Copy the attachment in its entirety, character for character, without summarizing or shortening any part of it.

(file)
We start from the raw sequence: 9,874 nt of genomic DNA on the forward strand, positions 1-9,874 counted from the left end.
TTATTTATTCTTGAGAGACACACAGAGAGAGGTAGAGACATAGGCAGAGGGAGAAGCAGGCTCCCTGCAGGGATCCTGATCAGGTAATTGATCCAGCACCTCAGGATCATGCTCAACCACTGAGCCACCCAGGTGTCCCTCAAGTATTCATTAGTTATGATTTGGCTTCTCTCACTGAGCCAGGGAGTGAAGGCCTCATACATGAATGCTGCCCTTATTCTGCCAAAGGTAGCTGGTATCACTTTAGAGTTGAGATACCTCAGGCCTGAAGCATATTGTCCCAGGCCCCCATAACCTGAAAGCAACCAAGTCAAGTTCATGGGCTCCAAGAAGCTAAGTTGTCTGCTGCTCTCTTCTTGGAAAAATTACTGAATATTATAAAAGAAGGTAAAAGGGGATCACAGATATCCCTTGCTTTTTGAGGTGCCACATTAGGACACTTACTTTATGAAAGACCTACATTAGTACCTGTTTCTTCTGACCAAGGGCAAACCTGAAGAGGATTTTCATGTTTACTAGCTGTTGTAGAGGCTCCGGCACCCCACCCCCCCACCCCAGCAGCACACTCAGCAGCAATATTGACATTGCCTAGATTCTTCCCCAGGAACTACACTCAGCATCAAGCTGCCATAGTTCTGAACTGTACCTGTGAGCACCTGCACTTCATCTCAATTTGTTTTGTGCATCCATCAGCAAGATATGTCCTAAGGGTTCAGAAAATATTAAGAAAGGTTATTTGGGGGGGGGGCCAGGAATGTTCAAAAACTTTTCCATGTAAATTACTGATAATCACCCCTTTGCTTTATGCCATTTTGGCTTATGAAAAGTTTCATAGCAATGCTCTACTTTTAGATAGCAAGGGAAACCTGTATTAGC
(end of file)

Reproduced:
We start from the raw sequence: 9,874 nt of genomic DNA on the forward strand, positions 1-9,874 counted from the left end.
TTATTTATTCTTGAGAGACACACAGAGAGAGGTAGAGACATAGGCAGAGGGAGAAGCAGGCTCCCTGCAGGGATCCTGATCAGGTAATTGATCCAGCACCTCAGGATCATGCTCAACCACTGAGCCACCCAGGTGTCCCTCAAGTATTCATTAGTTATGATTTGGCTTCTCTCACTGAGCCAGGGAGTGAAGGCCTCATACATGAATGCTGCCCTTATTCTGCCAAAGGTAGCTGGTATCACTTTAGAGTTGAGATACCTCAGGCCTGAAGCATATTGTCCCAGGCCCCCATAACCTGAAAGCAACCAAGTCAAGTTCATGGGCTCCAAGAAGCTAAGTTGTCTGCTGCTCTCTTCTTGGAAAAATTACTGAATATTATAAAAGAAGGTAAAAGGGGATCACAGATATCCCTTGCTTTTTGAGGTGCCACATTAGGACACTTACTTTATGAAAGACCTACATTAGTACCTGTTTCTTCTGACCAAGGGCAAACCTGAAGAGGATTTTCATGTTTACTAGCTGTTGTAGAGGCTCCGGCACCCCACCCCCCCACCCCAGCAGCACACTCAGCAGCAATATTGACATTGCCTAGATTCTTCCCCAGGAACTACACTCAGCATCAAGCTGCCATAGTTCTGAACTGTACCTGTGAGCACCTGCACTTCATCTCAATTTGTTTTGTGCATCCATCAGCAAGATATGTCCTAAGGGTTCAGAAAATATTAAGAAAGGTTATTTGGGGGGGGGGCCAGGAATGTTCAAAAACTTTTCCATGTAAATTACTGATAATCACCCCTTTGCTTTATGCCATTTTGGCTTATGAAAAGTTTCATAGCAATGCTCTACTTTTAGATAGCAAGGGAAACCTGTATTAGC